Hundreds pay respects to Sunderland soldiers killed during The Troubles in Northern Ireland to mark 50th anniversary of conflict

Hundreds of people gathered in Sunderland to pay their respects to city soldiers killed during Northern Ireland’s bloody Troubles to mark 50 years since the conflict began.

Saturday, 17th August 2019, 12:29 pm
Updated Sunday, 18th August 2019, 15:55 pm

Around 300 veterans, soldiers, relatives, dignitaries and members of the public gathered at the city’s war memorial, in Burdon Road, for a poignant ceremony.

Saturday morning’s event marked 50 years this month since British troops were first deployed on the province’s streets to deal with civil unrest as part of Operation Banner.

Six soldiers from Sunderland were among the 1,441 military personnel to lose their lives during the 38 years of the conflict.

Forces veterans with their banners at Saturday's Operation Banner service.

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Relatives of some of the fallen servicemen were among those to place wreaths on the war memorial.

They included Daren Robertson, 47, of Roker, Sunderland, whose father, Private Brian Robertson, 22, of the Royal Artillery, was the first of the six to die in June 1972 after a bomb explosion.

Mr Robertson junior, a builder, who was joined at the service by sister Michelle Robertson, 48, said: “I was only six months old when my dad died so I did not really know him although I am still so proud of him.

“I am really pleased to have been invited to place a wreath and would like to thank the organisers for what they have done.”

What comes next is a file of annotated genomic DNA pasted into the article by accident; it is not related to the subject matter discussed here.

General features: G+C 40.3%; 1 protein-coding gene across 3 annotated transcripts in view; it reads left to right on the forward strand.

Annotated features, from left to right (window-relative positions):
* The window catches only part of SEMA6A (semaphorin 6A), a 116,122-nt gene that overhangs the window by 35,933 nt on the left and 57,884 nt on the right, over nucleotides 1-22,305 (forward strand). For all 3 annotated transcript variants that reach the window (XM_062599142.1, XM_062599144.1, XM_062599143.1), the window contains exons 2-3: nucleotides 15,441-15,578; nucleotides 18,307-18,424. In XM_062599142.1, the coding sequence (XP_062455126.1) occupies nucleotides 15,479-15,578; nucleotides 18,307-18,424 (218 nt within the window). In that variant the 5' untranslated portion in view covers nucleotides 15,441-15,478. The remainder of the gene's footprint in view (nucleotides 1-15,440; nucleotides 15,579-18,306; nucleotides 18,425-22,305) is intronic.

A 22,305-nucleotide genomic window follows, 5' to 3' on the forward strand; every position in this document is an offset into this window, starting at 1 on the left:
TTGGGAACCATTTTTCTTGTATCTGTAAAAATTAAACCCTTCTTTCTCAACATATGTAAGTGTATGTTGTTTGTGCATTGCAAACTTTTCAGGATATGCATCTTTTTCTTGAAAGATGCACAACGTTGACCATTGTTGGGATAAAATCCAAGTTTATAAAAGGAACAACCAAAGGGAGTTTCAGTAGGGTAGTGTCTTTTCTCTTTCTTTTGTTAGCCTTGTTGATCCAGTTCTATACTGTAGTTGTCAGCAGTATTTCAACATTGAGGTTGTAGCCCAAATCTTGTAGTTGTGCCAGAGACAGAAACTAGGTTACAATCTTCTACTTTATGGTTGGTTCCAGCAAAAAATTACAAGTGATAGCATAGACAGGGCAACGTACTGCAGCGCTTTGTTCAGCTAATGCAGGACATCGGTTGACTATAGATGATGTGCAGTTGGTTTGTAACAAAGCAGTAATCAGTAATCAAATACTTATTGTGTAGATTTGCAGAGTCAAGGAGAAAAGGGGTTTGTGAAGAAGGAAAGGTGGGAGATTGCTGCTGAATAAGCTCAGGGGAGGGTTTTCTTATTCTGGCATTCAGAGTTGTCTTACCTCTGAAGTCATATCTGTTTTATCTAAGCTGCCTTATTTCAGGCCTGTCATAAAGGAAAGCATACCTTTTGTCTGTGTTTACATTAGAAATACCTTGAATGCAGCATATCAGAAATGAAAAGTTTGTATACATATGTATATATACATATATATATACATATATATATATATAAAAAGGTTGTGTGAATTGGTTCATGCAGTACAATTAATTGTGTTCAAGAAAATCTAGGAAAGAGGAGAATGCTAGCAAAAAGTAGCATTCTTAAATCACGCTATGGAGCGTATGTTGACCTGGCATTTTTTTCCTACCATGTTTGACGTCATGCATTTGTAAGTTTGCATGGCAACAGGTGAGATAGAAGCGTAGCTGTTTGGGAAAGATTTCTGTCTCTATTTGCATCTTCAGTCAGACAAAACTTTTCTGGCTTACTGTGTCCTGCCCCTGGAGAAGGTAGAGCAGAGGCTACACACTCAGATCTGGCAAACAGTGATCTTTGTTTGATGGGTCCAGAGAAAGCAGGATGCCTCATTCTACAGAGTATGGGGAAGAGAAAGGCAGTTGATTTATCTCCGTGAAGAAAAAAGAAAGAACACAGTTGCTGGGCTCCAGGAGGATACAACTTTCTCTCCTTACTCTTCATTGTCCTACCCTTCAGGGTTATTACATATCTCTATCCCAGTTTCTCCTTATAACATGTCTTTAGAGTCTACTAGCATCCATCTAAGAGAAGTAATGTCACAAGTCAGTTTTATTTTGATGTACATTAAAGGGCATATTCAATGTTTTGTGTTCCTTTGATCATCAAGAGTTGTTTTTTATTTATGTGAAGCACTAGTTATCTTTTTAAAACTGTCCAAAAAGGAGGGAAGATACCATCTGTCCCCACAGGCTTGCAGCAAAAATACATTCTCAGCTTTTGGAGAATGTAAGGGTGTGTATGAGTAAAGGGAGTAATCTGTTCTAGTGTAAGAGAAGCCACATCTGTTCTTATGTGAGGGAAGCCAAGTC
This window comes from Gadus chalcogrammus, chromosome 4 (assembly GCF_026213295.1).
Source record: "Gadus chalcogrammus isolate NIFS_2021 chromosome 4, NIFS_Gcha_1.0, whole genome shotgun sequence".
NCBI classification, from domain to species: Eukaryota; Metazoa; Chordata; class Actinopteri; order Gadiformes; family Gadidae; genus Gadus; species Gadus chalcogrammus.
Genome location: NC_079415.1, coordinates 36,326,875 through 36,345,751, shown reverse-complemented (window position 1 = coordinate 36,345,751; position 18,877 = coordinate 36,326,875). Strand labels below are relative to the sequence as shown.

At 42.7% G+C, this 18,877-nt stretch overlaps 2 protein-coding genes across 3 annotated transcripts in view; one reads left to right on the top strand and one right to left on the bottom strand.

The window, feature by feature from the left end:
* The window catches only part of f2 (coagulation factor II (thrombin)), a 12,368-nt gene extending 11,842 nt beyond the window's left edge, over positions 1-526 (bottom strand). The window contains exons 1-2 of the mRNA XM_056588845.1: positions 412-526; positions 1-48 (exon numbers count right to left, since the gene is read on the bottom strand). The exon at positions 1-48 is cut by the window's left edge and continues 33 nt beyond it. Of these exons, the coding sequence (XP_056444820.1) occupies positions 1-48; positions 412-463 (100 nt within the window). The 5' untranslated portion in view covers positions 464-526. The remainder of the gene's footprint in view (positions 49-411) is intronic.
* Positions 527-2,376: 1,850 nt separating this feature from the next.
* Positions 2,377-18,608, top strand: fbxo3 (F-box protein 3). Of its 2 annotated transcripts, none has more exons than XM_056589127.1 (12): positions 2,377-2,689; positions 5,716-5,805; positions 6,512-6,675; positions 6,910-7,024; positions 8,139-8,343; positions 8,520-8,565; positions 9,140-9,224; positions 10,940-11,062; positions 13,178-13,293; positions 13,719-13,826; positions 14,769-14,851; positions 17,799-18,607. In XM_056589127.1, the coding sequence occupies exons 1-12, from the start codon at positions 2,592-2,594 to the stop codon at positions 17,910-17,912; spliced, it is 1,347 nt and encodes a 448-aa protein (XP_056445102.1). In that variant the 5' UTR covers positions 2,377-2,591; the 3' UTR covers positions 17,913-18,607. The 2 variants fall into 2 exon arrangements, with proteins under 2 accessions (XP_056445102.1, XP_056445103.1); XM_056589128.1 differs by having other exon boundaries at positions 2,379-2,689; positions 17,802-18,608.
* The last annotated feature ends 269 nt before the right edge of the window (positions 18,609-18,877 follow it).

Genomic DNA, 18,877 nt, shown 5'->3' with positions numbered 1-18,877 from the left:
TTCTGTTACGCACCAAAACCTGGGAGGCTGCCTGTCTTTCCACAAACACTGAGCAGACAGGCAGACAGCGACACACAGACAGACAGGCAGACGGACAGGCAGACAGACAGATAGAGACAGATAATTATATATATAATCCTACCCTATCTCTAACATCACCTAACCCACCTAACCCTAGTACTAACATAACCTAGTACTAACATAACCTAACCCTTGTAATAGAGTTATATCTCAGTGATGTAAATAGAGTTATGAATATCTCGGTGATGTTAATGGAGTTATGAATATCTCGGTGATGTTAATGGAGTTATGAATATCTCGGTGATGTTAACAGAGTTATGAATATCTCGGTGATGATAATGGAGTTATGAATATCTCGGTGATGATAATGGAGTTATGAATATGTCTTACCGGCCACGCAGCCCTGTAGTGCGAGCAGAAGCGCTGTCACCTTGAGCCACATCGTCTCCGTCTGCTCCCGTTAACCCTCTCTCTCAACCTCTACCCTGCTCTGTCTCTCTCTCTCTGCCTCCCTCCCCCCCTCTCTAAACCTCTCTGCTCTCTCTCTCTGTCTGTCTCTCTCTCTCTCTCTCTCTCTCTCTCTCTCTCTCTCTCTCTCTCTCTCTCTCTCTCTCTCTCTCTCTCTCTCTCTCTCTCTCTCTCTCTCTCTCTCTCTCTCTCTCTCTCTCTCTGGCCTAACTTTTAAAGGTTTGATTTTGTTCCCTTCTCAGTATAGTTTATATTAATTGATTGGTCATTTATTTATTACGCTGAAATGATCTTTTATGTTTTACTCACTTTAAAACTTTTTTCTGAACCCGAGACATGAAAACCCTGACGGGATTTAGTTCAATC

Veterans pay their respects.

Private Robertson’s name was read out during the service along with those of the other soldiers, Corporal Thomas Taylor, 26, killed in May 1973, Captain Robert Nairac, 28, murdered in May 1977, Private Ron Stafford, 20, who died in July 1979, Private Stephen Humble, 19, killed in August 1981, and Rifleman David Mulley, 20, who died in March 1986.

Additional wreaths were placed on the war memorial by the Mayor of Sunderland, Councillor David Snowdon, Sunderland Central MP Julie Elliott and Tyne and Wear Deputy Lord Lieutenant Colonel Ann Clouston.

A two-minute silence was also held following the sounding of The Last Post by a bugler.

The event was organised by military support group Veterans In Crisis Sunderland (VICS), whose founder Ger Fowler served in Ulster during the late 1980s, and the Gunners Club, in Mary Street, Sunderland.

A piper at the commemorative service.

Gunners Club steward Alex Bonallie, an ex-Royal Marine, praised veterans groups and residents across the city and beyond for attending in such numbers.

He added: “Events like today are important so that we can learn from the past and ensure that history does not repeat itself in the future.

“It is our history and children today are not getting told about it. It is brushed under the carpet and we need to remember those who have lost their lives.”

VICS can be contacted on (07398) 916590 and holds weekly meetings at the Gunners Club from 10am-1pm on Tuesdays.

The Mayor of Sunderland, Coun David Snowdon, speaks at Saturday's war memorial service to mark 50 years since the start of Operation Banner.